I was surprised to find how much I liked this depiction of Jane Austen, one of the most written-about writers in literature. Many biographers have made inspired attempts to know her, but although we have her novels and some of her letters to give us clues, she somehow remains enigmatic.

However, the characterisation by Olivia Williams in Miss Austen Regrets seems to ring truer than, for example, the romantic glossy Austen we were offered in the film Becoming Jane. This Jane Austen is shown towards the end of her life when all likelihood of marriage has passed, but when her books are at last being published. The excellent screenplay fastens on her writing, her involvement with her family, especially her niece Fanny, to whom she gives advice regarding love and marriage, and, occasionally, her regrets.

Hugh Bonneville puts in a beautifully understated performance as the man Jane might have married, and they have a touching scene towards the end of the film when it's becoming clear that Jane is probably dying. Greta Schacchi, playing Cassandra, gives it all she's got as the much-loved, supportive, single sister, while Phyllida Law as their mother is suitably angry at Jane's life choices, particularly in her refusal, over a decade before, to accept the hand of a rich man who could have changed all their fortunes.

But it is the performance of Olivia Williams as Jane who makes this film into something special. She is offered the chance to show Jane as the clever, witty, loving, but realistic woman of the letters, who can be sharp, bitter and unexpectedly extrovert. And she takes that chance, making the character rounded, believable and completely sympathetic. This is a film that can be watched more than once, for the nuances of Williams' interpretation alone, especially for the moments when she is utterly absorbed in her writing, which is, after all, why we remember Jane Austen nearly two hundred years after her death.

The Cat's Table
The Cat's Table
by Michael Ondaatje
Edition: Paperback
Price: £8.99

4.0 out of 5 stars Delicately drawn shipboard adventure of three boys, 5 May 2013
This review is from: The Cat's Table (Paperback)
A very different novel from the kind I usually read - which tend to be about Western European families in contemporary culture, or period classics. Here, the main protagonist is an eleven-year-old boy who is leaving Ceylon for England in the 1950s, to meet his mother, after a long parting. The book takes in the whole of the voyage and follows the exploits of Michael and his two mates as they run amok round the ship, unsupervised and untrammelled, spying on other travellers and on a shackled prisoner who is brought on deck at night to exercise. As the story unwinds, the reader realises that this is a journey that helps the boy grow up and learn about human nature, sometimes through some shocking episodes. It's a journey that affects the rest of his life. Written with enormous delicacy and insight, and interspersed with reflections from the adult Michael, one cannot help believing that the hero is Michael Ondaatje himself, though he denies this.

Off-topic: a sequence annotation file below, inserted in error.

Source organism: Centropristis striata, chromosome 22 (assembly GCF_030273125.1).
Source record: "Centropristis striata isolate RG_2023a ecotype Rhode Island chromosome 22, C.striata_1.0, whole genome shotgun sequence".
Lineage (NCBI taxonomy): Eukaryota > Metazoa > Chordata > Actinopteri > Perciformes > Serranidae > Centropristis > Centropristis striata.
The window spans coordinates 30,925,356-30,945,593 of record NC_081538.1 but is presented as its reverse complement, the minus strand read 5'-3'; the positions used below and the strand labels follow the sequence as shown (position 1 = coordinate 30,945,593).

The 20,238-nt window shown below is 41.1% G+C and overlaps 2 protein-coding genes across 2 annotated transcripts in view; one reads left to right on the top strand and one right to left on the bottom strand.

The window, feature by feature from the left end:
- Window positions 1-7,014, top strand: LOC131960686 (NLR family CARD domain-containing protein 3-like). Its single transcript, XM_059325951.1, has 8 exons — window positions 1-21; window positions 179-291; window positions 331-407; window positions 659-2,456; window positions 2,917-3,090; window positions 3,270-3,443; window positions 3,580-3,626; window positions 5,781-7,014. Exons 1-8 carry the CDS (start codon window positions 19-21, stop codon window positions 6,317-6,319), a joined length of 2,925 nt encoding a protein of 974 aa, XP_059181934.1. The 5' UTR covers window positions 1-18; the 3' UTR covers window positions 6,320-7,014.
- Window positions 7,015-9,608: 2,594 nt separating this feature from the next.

I found this to be a book that I grew into, one that subtly changed its nature as it progressed, becoming more layered and serious as I read on. The later passages, showing how some of the story strands turned out (particularly those about Michael's young cousin Emily and the mysterious chained prisoner) are touchingly and cleverly done.

Although the many carefully-drawn personalities on board the ship are all put into the narrative for a purpose, I found them to be rather too numerous; for me, they distracted a little from the story of the three boys and the other main protagonists. But this was a small criticism in a novel that left me with a fondness for Michael, and a strong feeling of engagement with his friendship with the other two boys, Cassius and Ramadhin.

5 Star Stapler Long Arm Full Strip 320mm Reach Capacity 25 Sheets Black - Ref 918656
5 Star Stapler Long Arm Full Strip 320mm Reach Capacity 25 Sheets Black - Ref 918656
Offered by Alba Office Supplies
Price: £7.28

1 of 1 people found the following review helpful
4.0 out of 5 stars Long-arm stapler, 19 April 2011
Ideal for use in a home/small office. However if you need a long-arm stapler for frequent/heavy use, suggest you look for a heavier one.